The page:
Defence Minister to review route of the wall

The Labour MP Peretz wants to ascertain there are no instances in which the route of the separation wall was decided for economic rather than security reasons. The Supreme Court found this happened in one case and ordered the dismantlement of five km of the barrier.

Jerusalem (AsiaNews) – The Israeli Defence Minister, Amir Peretz, a Labour member, has decided to review the route of the separation wall with Cisjordan. He wants to ensure the wall being constructed by Israel will not create obstacles for the needs of the Palestinian people. This was reported by the Israeli daily Haaretz, which said the review will also consider the route with the goal of reducing the number of Palestinians left on the western Israeli side – currently some 200,000 – ­as much as possible.

The decision of Peretz, who did not comment about the newspaper article, comes a few days after the Israeli Supreme Court ruled that five km of the wall should be knocked down or moved because its current route makes the life of two Palestinian villages, Azun and Nebi Elias, difficult. Further, the court found the wall was designed not for security purposes – the stated reason – but to include the future industrial zone of the nearby Israeli settlement of Tzofin, for which no construction permit has come through as yet.

The article said Peretz had asked the director of his ministry, Kobi Teren, and his legal adviser, Zvia Gross, to ascertain, as soon as possible, whether similar situations existed at other points along the route of the wall.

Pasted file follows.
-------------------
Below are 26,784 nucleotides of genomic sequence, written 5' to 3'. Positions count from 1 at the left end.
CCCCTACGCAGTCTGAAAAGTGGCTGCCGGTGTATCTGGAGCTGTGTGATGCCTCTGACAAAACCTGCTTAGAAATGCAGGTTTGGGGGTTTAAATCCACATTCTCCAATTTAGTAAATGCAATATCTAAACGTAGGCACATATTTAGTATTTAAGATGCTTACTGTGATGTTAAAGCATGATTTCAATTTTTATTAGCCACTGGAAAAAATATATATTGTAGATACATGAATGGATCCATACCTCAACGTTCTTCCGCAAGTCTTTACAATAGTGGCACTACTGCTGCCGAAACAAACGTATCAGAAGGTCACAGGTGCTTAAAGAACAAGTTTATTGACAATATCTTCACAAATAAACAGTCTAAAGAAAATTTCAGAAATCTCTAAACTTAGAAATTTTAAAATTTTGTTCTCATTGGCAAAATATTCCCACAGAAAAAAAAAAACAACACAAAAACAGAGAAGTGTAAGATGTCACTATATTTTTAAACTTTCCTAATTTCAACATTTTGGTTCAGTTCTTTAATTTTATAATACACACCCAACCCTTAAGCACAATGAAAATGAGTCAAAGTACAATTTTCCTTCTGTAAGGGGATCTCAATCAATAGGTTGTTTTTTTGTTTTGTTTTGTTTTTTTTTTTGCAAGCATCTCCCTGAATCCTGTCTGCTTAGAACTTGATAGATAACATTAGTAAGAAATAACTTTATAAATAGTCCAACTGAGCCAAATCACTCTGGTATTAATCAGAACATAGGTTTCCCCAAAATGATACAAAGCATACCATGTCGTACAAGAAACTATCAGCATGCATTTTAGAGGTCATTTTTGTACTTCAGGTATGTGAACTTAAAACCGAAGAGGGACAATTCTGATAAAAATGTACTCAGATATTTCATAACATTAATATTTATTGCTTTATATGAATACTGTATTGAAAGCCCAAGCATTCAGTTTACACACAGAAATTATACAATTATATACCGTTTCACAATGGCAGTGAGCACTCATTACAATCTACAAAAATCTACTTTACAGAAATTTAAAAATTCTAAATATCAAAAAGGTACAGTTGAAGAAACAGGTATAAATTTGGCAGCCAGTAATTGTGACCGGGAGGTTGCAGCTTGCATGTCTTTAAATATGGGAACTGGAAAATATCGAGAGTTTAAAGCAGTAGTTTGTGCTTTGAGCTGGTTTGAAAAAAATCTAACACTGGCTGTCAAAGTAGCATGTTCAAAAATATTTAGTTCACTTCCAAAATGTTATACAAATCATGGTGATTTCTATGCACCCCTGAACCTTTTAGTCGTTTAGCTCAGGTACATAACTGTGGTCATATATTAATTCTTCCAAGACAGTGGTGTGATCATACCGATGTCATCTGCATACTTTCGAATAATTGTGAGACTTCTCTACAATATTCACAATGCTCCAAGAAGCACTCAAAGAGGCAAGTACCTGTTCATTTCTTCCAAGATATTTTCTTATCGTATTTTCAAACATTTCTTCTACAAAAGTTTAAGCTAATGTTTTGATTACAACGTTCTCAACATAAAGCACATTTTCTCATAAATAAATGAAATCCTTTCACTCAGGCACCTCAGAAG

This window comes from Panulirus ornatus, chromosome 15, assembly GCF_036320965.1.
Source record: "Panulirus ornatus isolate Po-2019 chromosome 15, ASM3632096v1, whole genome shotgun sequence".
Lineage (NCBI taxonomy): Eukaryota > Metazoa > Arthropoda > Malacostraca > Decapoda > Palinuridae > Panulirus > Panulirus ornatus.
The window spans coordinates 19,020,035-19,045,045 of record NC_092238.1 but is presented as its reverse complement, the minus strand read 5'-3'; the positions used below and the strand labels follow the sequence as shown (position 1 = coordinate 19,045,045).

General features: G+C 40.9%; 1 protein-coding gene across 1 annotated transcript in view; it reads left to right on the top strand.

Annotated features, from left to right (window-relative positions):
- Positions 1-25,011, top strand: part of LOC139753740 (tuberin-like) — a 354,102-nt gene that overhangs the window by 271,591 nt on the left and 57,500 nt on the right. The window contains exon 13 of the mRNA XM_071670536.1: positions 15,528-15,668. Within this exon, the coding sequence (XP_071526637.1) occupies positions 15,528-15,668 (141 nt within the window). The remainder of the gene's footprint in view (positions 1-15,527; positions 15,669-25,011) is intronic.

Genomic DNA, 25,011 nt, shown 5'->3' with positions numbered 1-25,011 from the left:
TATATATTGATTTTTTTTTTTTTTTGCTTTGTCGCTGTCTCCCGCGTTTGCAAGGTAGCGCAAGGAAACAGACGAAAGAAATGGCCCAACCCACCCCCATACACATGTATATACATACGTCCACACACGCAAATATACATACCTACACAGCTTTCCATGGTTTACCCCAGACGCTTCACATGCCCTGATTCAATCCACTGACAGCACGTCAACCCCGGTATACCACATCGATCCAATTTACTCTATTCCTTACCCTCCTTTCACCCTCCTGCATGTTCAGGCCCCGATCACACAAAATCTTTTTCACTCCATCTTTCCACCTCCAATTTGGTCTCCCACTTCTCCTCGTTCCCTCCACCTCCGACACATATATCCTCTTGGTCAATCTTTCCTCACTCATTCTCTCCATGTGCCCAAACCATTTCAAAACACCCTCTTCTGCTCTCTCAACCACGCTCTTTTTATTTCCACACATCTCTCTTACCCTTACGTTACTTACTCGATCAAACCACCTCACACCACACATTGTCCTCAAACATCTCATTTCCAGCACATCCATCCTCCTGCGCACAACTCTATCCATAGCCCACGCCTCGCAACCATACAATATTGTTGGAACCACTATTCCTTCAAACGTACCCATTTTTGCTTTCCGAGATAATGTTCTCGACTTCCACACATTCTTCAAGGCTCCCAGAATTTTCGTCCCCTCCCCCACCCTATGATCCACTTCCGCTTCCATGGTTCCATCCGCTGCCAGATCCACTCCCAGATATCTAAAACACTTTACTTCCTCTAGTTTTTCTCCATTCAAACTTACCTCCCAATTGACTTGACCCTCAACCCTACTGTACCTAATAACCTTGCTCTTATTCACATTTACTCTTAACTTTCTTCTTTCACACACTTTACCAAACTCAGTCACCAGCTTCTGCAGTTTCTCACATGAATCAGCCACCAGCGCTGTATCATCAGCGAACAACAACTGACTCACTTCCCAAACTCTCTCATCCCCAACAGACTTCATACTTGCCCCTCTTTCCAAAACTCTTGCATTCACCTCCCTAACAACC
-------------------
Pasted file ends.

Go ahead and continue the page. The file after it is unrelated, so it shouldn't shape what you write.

The minister would like to avoid a repetition of criticisms by the Court leveled at his ministry. In the ruling on the Tzofin case, it was recalled that a first case filed against the route in 2002 had been turned down because the authorities held it had been determined for security reasons. A new petition was presented in 2005, after the claimants, the mayors of the Palestinian villages concerned, and the Centre for the Defence of the Individual, presented proof of economic motivations behind the delineation of the wall's route. The Court then ordered the government to pay 50,000 shekels (nearly 9,000 euros) to cover the petitioners' court expenses.

After the ruling, Israeli human rights group B'Tselem and Bimkom, another group, "uncovered 11 other cases in which the fence route was decided upon in order to expand settlements."

In more news about Israeli settlements, Peretz yesterday discussed the evacuation of illegal colonies from Cisjordan in a meeting with representatives of the Yesha Council (Council of Jewish communities of Judea, Samaria and Gaza – the most important representative body covering the settlements' interests). During the talks, the minister, according to Army Radio, said there will be no negotiations with settlements inhabited by "negative elements who make a mockery of the state and do harm to the security forces and to Palestinians".